its proper place the invisible cement. The precise method of the operation is not, I think, understood. It seems to me that the process is not a direct one, but rather the result of another process. All can recollect the once-popular mackintosh, a sort of water-proof cloak. It was little else than ordinary cloth, with an insoluble substance infused into the spaces between the fibres of the fabric. Is it not likely that the oyster has a process of its own not very dissimilar?—that it deposits a delicate net-work of animal substance as the staple, and that this is soon filled in with carbonate of lime, taken in mechanically from the salt-water? And this same organ has, along its edge, a series of pigment-cells, from which it exudes the paint that decorates the shell. In this respect the American oyster is a very plain affair. That of Europe has more color on the shell, I think, as it is more corrugated in form, and of less size. Our own oysters, we believe, both in quality and size, excel all others. (For a group of European oysters, of ages varying from that of three days to that of one year, see Fig. 2.)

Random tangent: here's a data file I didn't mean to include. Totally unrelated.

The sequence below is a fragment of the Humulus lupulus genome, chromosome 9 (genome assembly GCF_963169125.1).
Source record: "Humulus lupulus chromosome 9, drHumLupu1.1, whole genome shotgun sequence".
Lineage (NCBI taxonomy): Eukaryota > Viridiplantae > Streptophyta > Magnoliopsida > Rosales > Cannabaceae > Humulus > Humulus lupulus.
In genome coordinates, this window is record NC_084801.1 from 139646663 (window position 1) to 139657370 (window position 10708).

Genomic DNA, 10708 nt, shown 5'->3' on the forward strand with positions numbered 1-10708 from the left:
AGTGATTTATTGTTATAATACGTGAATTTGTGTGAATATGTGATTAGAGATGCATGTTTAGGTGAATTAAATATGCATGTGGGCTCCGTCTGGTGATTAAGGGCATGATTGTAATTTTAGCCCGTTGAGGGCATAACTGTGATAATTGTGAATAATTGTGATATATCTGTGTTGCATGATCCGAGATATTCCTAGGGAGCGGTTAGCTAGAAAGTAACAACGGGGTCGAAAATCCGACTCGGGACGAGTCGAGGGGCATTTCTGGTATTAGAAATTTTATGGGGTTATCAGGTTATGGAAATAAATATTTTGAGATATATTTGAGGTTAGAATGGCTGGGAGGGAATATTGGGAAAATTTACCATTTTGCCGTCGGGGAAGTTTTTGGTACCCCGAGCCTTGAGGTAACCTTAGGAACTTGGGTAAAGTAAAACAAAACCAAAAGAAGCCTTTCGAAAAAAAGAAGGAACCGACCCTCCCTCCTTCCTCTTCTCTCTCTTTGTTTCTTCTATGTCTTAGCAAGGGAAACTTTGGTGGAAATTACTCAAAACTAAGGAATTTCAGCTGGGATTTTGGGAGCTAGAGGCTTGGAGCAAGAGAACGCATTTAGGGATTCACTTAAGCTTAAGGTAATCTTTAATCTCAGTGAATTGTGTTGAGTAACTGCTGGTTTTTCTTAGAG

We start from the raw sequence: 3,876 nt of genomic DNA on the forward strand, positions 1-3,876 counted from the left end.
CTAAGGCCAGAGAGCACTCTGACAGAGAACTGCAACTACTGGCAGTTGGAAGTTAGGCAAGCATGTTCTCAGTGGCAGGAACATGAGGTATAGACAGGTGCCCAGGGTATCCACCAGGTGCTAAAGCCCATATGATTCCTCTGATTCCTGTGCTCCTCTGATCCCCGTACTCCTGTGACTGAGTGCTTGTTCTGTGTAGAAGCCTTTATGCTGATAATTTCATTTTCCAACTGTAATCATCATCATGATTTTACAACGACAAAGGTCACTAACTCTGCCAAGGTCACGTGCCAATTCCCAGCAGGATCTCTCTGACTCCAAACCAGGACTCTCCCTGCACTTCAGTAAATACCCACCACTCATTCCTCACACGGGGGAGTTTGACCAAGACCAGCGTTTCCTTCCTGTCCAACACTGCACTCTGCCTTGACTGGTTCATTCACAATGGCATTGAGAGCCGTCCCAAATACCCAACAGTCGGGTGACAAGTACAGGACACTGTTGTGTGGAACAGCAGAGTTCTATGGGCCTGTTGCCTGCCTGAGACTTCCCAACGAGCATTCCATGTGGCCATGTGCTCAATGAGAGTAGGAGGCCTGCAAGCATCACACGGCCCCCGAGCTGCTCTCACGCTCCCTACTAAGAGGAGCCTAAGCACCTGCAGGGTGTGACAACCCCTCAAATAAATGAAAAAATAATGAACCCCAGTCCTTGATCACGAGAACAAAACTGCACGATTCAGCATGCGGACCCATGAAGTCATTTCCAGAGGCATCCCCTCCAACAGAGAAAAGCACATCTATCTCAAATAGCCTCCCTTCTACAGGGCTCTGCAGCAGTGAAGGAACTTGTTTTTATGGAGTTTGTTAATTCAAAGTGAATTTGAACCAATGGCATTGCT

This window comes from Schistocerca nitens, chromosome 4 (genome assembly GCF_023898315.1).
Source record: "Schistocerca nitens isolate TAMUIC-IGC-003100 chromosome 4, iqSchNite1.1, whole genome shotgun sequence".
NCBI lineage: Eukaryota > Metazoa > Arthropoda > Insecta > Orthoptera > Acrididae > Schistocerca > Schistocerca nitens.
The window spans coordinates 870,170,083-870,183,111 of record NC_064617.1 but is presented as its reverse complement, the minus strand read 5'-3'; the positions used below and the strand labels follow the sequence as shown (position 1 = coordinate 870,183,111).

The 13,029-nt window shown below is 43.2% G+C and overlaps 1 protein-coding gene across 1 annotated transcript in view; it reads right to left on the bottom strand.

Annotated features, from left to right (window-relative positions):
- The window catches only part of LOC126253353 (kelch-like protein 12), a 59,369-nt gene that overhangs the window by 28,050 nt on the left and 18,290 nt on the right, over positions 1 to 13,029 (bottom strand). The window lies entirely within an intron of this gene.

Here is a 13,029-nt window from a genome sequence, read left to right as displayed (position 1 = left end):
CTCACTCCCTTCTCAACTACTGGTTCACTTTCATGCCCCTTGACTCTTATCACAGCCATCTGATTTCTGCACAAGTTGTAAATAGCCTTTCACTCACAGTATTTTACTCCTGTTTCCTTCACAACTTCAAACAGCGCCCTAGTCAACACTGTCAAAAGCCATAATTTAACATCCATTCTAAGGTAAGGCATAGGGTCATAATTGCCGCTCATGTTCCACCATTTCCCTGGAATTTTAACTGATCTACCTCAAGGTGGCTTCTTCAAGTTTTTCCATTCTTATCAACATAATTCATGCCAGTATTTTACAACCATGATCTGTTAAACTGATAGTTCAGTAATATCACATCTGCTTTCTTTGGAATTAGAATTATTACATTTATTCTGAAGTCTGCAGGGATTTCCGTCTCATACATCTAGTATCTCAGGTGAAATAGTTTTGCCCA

If the shell of an adult oyster be examined, it will appear to be a series of shells, lying or lapping upon each other like tiles. There is, however, a difference. The lap of the upper one is not merely on the upper end of the lower one, but also on the middle, thus leaving a margin nearly all round. So the uppermost layer is always the smallest, and the lowermost one is always the largest of the series. The oystermen call these laps "shoots"—each one represents a season's growth. Thus each "shoot" shows the precise size of the oyster at a given year of its life, while the sum of the entire series gives the exact number of years the creature has lived. This shows how often the logic of Nature runs in parallel lines; for it brings up the old maxim again, "Every one to his own trade." The botanist counts the season-rings in the bole of a tree. The jockey tells the age of the horse by its teeth. The drover sets down the age of the cattle he buys by counting the rings on the horns; and in like manner the oysterman comes to a judgment by the number of "shoots" on the bivalve's shell. But all these specialists alike err when giving judgment upon an individual that has reached extreme old age.
The capability of the univalve mollusks to repair the shell when broken has been long known and understood by naturalists. In respect to the bivalves not so much is known. The oyster has some wonderful things in the way of repairing its house after being broken into. A case is known to us in which an oyster was so badly fractured at the nib that a piece of shell about an inch wide was broken off, and the poor animal protruded. An oysterman, for experiment's sake, restored it to the water, and, to be sure, put it close by a pole driven into the bed. This was in the spring. In September it was taken up and examined, when lo! the ingenious little builder had thoroughly repaired all damages!
The Nervous System of an Oyster.—Physically unstrung, the